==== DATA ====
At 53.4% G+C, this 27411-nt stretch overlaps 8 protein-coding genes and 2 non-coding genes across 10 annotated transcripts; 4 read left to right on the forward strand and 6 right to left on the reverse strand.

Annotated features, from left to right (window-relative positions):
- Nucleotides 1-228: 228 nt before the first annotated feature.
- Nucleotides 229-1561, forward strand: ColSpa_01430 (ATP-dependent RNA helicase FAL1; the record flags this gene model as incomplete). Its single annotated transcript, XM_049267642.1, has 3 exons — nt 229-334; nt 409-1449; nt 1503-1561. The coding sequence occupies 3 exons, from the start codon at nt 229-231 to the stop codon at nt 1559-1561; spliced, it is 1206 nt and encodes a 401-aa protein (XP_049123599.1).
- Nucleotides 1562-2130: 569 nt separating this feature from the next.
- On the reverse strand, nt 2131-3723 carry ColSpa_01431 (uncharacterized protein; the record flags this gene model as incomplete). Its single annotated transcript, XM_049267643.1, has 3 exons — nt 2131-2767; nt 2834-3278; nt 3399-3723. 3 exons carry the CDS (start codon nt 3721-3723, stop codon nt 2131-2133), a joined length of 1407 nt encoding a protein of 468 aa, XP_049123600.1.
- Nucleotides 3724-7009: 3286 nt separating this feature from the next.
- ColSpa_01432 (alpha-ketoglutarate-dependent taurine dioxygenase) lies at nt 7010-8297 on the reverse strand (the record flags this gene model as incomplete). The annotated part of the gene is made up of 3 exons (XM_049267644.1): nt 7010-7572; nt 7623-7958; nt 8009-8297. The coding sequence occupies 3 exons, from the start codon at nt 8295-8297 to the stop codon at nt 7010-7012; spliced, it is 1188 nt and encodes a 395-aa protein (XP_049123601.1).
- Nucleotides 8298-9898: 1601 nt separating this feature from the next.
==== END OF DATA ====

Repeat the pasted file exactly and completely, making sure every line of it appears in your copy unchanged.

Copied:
At 53.4% G+C, this 27411-nt stretch overlaps 8 protein-coding genes and 2 non-coding genes across 10 annotated transcripts; 4 read left to right on the forward strand and 6 right to left on the reverse strand.

Annotated features, from left to right (window-relative positions):
- Nucleotides 1-228: 228 nt before the first annotated feature.
- Nucleotides 229-1561, forward strand: ColSpa_01430 (ATP-dependent RNA helicase FAL1; the record flags this gene model as incomplete). Its single annotated transcript, XM_049267642.1, has 3 exons — nt 229-334; nt 409-1449; nt 1503-1561. The coding sequence occupies 3 exons, from the start codon at nt 229-231 to the stop codon at nt 1559-1561; spliced, it is 1206 nt and encodes a 401-aa protein (XP_049123599.1).
- Nucleotides 1562-2130: 569 nt separating this feature from the next.
- On the reverse strand, nt 2131-3723 carry ColSpa_01431 (uncharacterized protein; the record flags this gene model as incomplete). Its single annotated transcript, XM_049267643.1, has 3 exons — nt 2131-2767; nt 2834-3278; nt 3399-3723. 3 exons carry the CDS (start codon nt 3721-3723, stop codon nt 2131-2133), a joined length of 1407 nt encoding a protein of 468 aa, XP_049123600.1.
- Nucleotides 3724-7009: 3286 nt separating this feature from the next.
- ColSpa_01432 (alpha-ketoglutarate-dependent taurine dioxygenase) lies at nt 7010-8297 on the reverse strand (the record flags this gene model as incomplete). The annotated part of the gene is made up of 3 exons (XM_049267644.1): nt 7010-7572; nt 7623-7958; nt 8009-8297. The coding sequence occupies 3 exons, from the start codon at nt 8295-8297 to the stop codon at nt 7010-7012; spliced, it is 1188 nt and encodes a 395-aa protein (XP_049123601.1).
- Nucleotides 8298-9898: 1601 nt separating this feature from the next.